- 3 years, 6 months ago

Thanks. I've updated that typo.

Given the setup, show that

$W_1 ^2 + W_2^2 + \ldots W_n^2 = L_1^2 +L_2^2 + \ldots + L_n^2.$

Staff - 3 years, 6 months ago

Problem (3). Assume that there are $$n$$ participants. Consider a table with rows indexed by triples of distinct participants $$(P_i,P_j,P_k)$$ and Columns indexed by the languages. An entry in the table is 1 if the corresponding row triples speak the common language specified by the column and is zero otherwise. Now count total number of ones $$S$$ in the table. Since there is at least a single one per row, we have $$S\geq \binom{n}{3}$$. On the other hand, since at most $$\frac{n}{2}$$ participants speak in any language, number of ones in each column is upper bounded by $$\binom{n/2}{3}$$. Since there are 14 columns, we have $$S\leq 14 \binom{n/2}{3}$$. Combining the above upper and lower bound, we conclude $$n\geq 8$$.

- 3 years, 6 months ago

Sorry, I don't understand why there is at least a single one per row. I thought it's strictly one per row, since any 3 participants speak a common language. Does that mean at least one common language?

- 3 years, 6 months ago

Of course, it remains to show that 8 is actually achievable, in order to conclude that it is the minimum.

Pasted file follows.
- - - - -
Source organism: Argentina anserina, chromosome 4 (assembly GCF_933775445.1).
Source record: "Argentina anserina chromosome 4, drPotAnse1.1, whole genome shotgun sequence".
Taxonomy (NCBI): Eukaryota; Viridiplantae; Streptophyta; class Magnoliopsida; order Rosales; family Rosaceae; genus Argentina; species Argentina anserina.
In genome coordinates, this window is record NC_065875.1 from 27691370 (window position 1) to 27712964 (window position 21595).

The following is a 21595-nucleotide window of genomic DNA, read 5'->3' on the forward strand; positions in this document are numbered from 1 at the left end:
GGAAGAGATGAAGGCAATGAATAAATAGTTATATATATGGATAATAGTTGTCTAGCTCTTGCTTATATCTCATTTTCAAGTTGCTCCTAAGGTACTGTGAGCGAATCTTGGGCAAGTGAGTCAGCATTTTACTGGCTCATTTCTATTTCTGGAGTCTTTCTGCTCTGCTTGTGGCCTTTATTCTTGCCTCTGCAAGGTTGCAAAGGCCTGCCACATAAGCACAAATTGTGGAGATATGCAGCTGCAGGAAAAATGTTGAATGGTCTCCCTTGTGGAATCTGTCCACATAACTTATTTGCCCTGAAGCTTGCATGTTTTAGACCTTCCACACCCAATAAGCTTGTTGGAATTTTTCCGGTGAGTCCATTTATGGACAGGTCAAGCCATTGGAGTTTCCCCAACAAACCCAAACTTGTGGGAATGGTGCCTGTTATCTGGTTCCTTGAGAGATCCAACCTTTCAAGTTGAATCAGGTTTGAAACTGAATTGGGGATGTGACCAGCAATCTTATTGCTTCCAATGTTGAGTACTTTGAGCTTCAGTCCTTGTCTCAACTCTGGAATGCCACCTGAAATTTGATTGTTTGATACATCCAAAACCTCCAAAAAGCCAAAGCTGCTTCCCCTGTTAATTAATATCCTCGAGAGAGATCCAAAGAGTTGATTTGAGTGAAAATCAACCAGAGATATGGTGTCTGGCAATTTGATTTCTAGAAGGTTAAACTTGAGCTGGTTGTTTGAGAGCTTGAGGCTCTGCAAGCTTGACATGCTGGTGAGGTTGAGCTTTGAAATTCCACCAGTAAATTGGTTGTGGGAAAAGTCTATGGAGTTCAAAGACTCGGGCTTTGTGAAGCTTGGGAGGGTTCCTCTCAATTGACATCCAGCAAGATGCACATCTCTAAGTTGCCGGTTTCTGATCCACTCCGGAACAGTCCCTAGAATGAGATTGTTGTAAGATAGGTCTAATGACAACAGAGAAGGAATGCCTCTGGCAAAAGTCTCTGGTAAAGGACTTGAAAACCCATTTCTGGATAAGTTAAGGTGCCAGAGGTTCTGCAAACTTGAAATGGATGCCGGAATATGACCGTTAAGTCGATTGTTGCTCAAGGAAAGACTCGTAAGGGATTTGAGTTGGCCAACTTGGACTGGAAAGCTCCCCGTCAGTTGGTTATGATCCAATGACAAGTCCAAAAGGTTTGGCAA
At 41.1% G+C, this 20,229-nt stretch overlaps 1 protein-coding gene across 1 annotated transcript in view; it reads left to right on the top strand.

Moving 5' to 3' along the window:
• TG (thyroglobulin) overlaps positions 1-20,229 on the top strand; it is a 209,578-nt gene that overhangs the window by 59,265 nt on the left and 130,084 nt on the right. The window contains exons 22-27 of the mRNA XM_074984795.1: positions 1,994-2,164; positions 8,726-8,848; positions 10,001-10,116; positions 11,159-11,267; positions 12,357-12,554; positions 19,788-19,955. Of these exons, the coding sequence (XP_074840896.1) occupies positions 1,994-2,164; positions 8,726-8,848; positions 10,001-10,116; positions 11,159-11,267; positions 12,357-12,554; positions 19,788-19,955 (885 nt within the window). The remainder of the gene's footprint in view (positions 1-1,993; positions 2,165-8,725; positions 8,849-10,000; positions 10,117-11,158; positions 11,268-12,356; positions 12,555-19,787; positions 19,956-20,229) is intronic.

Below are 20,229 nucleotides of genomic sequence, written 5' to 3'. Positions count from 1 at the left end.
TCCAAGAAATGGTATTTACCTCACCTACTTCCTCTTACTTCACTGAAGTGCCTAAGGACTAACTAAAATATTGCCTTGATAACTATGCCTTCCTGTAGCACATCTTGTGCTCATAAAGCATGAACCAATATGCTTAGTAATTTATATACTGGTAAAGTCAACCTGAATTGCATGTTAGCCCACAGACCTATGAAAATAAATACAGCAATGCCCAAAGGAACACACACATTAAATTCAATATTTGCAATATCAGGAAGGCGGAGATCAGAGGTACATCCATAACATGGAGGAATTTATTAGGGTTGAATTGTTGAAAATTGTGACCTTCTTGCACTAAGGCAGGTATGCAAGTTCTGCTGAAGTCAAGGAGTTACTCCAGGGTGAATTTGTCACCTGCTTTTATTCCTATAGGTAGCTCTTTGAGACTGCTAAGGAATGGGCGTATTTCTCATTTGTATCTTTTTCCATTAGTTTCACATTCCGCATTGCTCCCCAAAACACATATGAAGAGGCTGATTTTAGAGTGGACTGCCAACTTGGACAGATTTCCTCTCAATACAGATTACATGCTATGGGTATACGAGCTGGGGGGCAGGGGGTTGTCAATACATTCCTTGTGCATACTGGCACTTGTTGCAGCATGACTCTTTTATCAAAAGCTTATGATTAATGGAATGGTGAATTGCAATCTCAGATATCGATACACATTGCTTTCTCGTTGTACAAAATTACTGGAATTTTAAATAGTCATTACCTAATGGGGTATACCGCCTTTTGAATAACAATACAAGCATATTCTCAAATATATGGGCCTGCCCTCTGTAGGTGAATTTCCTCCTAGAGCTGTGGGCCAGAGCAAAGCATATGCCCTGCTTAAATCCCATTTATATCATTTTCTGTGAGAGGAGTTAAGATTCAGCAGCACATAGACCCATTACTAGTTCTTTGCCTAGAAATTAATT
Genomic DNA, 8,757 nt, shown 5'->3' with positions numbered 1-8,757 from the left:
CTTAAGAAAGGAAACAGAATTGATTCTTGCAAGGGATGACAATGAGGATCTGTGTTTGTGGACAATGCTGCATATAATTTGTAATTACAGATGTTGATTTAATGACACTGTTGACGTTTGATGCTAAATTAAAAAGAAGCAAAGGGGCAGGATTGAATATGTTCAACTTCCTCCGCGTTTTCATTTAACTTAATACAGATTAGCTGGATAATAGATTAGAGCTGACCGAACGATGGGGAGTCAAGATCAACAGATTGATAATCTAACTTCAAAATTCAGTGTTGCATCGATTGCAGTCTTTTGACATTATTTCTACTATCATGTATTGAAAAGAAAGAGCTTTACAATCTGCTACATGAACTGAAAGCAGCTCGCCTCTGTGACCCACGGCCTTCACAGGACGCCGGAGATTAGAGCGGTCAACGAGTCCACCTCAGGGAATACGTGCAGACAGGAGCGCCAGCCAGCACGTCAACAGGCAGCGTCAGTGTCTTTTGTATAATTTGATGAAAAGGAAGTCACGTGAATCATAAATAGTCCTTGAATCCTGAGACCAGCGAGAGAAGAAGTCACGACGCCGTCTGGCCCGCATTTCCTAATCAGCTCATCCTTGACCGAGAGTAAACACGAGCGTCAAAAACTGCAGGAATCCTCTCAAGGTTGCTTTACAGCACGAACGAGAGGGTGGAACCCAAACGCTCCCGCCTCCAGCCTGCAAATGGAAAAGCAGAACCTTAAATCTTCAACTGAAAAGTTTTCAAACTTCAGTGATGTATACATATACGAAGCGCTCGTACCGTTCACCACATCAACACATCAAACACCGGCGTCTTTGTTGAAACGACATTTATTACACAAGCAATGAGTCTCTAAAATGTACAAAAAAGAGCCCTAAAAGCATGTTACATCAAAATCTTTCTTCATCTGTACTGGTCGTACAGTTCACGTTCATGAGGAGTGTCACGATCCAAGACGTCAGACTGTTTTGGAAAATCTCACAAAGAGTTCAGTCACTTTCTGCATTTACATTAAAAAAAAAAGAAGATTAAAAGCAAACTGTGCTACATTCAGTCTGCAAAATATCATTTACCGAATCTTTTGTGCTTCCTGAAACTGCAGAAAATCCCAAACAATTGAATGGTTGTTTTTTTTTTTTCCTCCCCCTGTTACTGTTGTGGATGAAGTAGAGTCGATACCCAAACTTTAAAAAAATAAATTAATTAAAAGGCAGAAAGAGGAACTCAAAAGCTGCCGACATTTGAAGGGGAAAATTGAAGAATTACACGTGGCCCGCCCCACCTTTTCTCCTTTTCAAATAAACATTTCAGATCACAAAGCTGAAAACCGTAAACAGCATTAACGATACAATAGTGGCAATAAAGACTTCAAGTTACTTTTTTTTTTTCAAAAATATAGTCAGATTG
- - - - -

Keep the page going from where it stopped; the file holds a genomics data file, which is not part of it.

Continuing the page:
Staff - 3 years, 6 months ago

That should not be difficult. We have $$\binom{8}{3}=56$$ triples and $$14$$ languages. We evenly assign each triple to all languages in a such a way that a given language is assigned to four triples consisting of four different participants (there are $$\binom{4}{3}=4$$ such available triples, and hence this is possible).

- 3 years, 6 months ago

By the way, The Handshake Lemma is proved easily by induction.

Let m be the number of Friendships on Facebook

For m = 1, Clearly the total number of everyone's friends is 2.

Let it be true that for some n, and m=n, the total number of friends are even.

When one more friendship is made: The two persons involved in it gain a friend each. Hence the total gain is two friends and the total number of friends is again even.

Hence, it is true for n+1

Thus, for any countable natural number of frienships, the Handshake Lemma has been proved

- 3 years, 7 months ago

Can you prove it more visually, e.g., counting the number of edges in a graph and relating it to the sum of degrees of nodes ? It is a basic result from Graph theory.

- 3 years, 6 months ago

Yes; essentially all of these are equivalent to the well-known theorem $$2E=\sum d$$, or the sum of the degrees of each vertex is two times the number of edges.

- 3 years, 5 months ago